Workplaces in the digital age are we designing out people?

There has been a lot of press recently about advances in AI and robotics. The theme this year in Davos at the World Economic Forum was the effect developments in artificial intelligence will have on the world of work. The WEF believe that the "Fourth Industrial Revolution" is already underway and it's not looking too promising for your job. They estimate that over the next five years, automation and robots will eliminate 5.1 million jobs globally. This is made increasingly obvious by recent developments as “Google achieves AI 'breakthrough' by beating Go champion” The Breakthrough has allegedly happened 10 years faster than anticipated this advance has far reaching implications in that we are getting ever closer to an age where machines can replace humans in not just unskilled labour market but also across the professions.

The office workforce of the future?

So how do businesses prepare themselves for this 4th industrial revolution? The WEF report identifies The jobs that are most at risk are office and administrative roles, which are expected to be impacted by “a perfect storm of technological trends,” this will have significant implications for the offices we design as the number of human occupants of these workplaces decline.

However, there is no need to panic as it would appear that we saw this coming. For at least the last decade real estate professionals, workplace strategists and designers have been hard at work dehumanising the office. The strategists concern themselves only with the data and ignore the people, the real estate professionals look only at the numbers and stats generated by these strategists and others, whereas the designers design unquestioningly in accordance with data in the quest for the perfect aesthetic and people have always been an inconvenience in this pursuit. Last year I worked on a project where we were not allowed to consult the end users of the space prior to or during the design phases of the project, the companies real estate team set the brief based on numbers and were happy to completely ignore the requirements of the occupants. This is not unusual, since the advent of the third industrial revolution, the onset of “the digital age” our obsession with data and its relevance has been growing. We frequently ignore or treat perception, emotion and intuition as irrelevant when it comes to strategizing and designing workplaces, data overrides people every time.

We are repeatedly told by employees that they like owning a piece of the office that it is important for them to have their own space and so too is the ability to personalise this space as it makes them feel valued by their employer. It is also proven that employees that are happy in their environment and feel valued by their employer are more productive. Yet every real estate team and workplace strategist I work with demonise space or desk ownership and or the personalisation of individual workspaces. As designers we too often cringe at employee personalisation of space as unsightly and messy simply ruining our designs. Strategists and real estate teams cling to the data gathered from utilisation studies to further justify the alienation of the very workforce the office is supposed to support. On so many occasions I have asked the question “have the team been consulted” only to receive a resounding NO as an answer. It would appear that nobody seems to ask the people what they want because they simply don’t matter anymore. This is obviously because we all have known for some time that the human as an office occupant is in decline and will soon become extinct.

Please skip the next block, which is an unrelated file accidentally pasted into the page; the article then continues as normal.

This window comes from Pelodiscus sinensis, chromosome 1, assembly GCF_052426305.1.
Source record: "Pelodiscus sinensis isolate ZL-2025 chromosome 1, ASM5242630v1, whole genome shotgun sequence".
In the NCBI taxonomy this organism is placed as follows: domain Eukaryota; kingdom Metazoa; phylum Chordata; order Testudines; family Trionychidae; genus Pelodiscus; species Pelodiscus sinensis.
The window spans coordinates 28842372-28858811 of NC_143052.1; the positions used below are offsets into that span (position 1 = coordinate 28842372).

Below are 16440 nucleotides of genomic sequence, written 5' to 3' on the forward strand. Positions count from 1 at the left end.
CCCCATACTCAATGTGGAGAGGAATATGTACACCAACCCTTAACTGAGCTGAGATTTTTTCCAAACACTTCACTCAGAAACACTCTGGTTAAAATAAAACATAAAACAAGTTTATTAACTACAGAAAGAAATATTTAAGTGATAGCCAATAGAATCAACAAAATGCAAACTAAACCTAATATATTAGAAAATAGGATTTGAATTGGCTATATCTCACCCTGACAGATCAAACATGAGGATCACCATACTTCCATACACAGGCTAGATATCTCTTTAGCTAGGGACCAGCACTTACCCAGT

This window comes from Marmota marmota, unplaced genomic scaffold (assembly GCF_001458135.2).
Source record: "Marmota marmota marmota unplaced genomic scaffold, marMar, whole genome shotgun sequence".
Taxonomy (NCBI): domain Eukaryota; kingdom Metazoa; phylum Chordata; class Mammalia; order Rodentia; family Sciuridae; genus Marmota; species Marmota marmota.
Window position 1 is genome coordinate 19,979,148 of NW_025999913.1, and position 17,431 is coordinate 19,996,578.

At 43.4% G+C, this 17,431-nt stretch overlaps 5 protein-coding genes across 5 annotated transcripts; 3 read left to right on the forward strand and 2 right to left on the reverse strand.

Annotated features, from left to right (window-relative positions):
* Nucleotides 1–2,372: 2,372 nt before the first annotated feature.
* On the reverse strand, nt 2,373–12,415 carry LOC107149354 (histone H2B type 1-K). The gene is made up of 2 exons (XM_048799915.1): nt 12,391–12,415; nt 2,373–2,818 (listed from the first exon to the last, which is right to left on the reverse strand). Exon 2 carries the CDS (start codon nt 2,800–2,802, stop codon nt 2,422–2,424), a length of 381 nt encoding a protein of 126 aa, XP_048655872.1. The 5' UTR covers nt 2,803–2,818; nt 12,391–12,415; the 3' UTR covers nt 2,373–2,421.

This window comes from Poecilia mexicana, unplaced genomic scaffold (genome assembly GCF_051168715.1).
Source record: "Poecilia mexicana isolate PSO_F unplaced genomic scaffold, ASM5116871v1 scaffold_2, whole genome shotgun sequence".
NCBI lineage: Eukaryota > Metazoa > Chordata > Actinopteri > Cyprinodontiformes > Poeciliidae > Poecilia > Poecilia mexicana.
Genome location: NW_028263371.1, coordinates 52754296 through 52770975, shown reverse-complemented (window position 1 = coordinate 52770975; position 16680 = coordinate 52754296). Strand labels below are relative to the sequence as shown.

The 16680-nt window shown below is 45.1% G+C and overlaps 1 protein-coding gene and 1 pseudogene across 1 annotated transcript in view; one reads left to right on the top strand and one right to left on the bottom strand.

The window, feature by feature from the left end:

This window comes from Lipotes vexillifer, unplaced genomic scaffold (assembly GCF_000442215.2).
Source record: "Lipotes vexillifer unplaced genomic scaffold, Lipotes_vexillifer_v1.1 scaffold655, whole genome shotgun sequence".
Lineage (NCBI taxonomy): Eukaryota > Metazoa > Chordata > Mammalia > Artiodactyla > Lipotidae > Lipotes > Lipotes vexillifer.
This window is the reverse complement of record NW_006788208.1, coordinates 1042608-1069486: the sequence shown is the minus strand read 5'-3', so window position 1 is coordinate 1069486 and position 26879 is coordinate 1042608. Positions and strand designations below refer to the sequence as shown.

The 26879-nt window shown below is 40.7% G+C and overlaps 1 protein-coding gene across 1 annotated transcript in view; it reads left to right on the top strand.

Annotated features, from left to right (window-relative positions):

Unsightly & Messy or a beautiful example of creative self-expression?

Unfortunately this is where the problem lies. While it has been fine for institutions like banks to dehumanise their workplaces and treat the vast majority of their staff who fulfil back office processing tasks like the machines they will eventually be replaced by. This is a mistake, as we embark on the 4th industrial revolution people will become more important, not less. This is because the roles that an AI machine will not be able to fulfil for at least the foreseeable future are the roles that require perception, intuition, emotion, instinct and creative thinking. Just like any other endangered species the talented employee with an abundance of these abilities will enjoy a protected status. They will be a prized possession for most companies, sought after and indulged. People will aspire to be like them and employers will wish there were more of them. As such the environments we create will need to nurture, embrace respond to and support them. The companies that will succeed and thrive in the next industrial revolution will be the ones that listen to their talented employees and value them. Those that start this process now will have a solid foundation of loyal employees because they will recognise that their employer valued them and listened to them when others wouldn’t. Let’s just hope that once this revolution gets under way that real estate professionals, strategists and designers haven’t forgotten how to listen to people, value people’s emotions and perceptions over data and create environments that are humanistic or we may find that it is not looking too promising for our jobs.